Cancelling meetings isn’t a magical fix

A man and a woman in business attire giving each other a high five. They are sitting around a laptop and some papers in an office

Meetings have a bad reputation, and deservedly so. Apart from perhaps spreadsheet applications, I can’t think of something that’s so misused. “If we cancel all meetings,” the thinking goes, “we will have more time to get work done.” That’s an appealing-but-incorrect line of thinking.

The Twist blog has a great article on why asynchronous work is more than just a lack of meetings. The reasoning in that post applies to open source projects, too, but the considerations are a little different. Open source projects should conduct work outside of meetings whenever possible for the main reason that meetings are inherently exclusionary.

When you hold a meeting in a company context, the company is providing the equipment and a salary in exchange for your time. In open source projects, the participants are often volunteers using their own equipment and time. They need the bandwidth or phone, and the time away from work or personal obligations in order to attend.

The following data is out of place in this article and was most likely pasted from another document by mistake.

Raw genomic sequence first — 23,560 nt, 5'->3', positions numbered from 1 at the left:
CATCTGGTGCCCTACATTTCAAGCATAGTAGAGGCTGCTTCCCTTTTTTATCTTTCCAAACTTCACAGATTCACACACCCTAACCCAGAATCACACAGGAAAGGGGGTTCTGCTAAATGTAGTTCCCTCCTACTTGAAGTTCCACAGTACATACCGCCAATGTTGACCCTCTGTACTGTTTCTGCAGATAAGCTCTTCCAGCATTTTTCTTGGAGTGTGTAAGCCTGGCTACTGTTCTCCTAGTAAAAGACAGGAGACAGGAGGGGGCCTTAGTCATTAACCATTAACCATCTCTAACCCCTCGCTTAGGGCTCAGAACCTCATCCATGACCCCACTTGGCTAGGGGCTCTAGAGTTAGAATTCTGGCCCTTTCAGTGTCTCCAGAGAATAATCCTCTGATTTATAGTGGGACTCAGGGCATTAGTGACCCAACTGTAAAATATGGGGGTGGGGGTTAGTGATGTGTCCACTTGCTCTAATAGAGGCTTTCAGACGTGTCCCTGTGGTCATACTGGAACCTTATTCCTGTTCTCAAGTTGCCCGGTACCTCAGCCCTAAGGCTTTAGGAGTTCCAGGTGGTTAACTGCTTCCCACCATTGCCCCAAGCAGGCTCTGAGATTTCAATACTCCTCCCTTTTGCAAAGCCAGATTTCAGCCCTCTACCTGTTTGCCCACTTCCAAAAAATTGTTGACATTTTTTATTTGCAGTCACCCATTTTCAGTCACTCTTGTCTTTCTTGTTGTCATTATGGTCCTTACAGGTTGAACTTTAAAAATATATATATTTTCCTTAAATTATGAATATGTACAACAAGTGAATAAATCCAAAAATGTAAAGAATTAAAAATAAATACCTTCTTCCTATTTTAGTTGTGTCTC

As I wrote in chapter 6 of Program Management for Open Source Projects, in addition to the challenges that time zones present, people in the same time zone will have different availability based on whether or not they can join meetings at work. Some can only join outside of working hours while others might only be able to join during working hours.

The moment you schedule a meeting, you’re making a choice to exclude at least some of your potential audience. This means you need to make sure the value of holding a meeting exceeds the value of having a slower, more-inclusive conversation. Valuable meetings increase the amount of work that gets done because they ensure coordination and accountability. Keep the valuable meetings and cancel the rest.

This post’s featured photo by krakenimages on Unsplash

Ben formerly led open source messaging at Docker and was the Fedora Program Manager. He is the author of Program Management for Open Source Projects. Ben is an Open Organization Ambassador and frequent conference speaker. His personal website is Funnel Fiasco.


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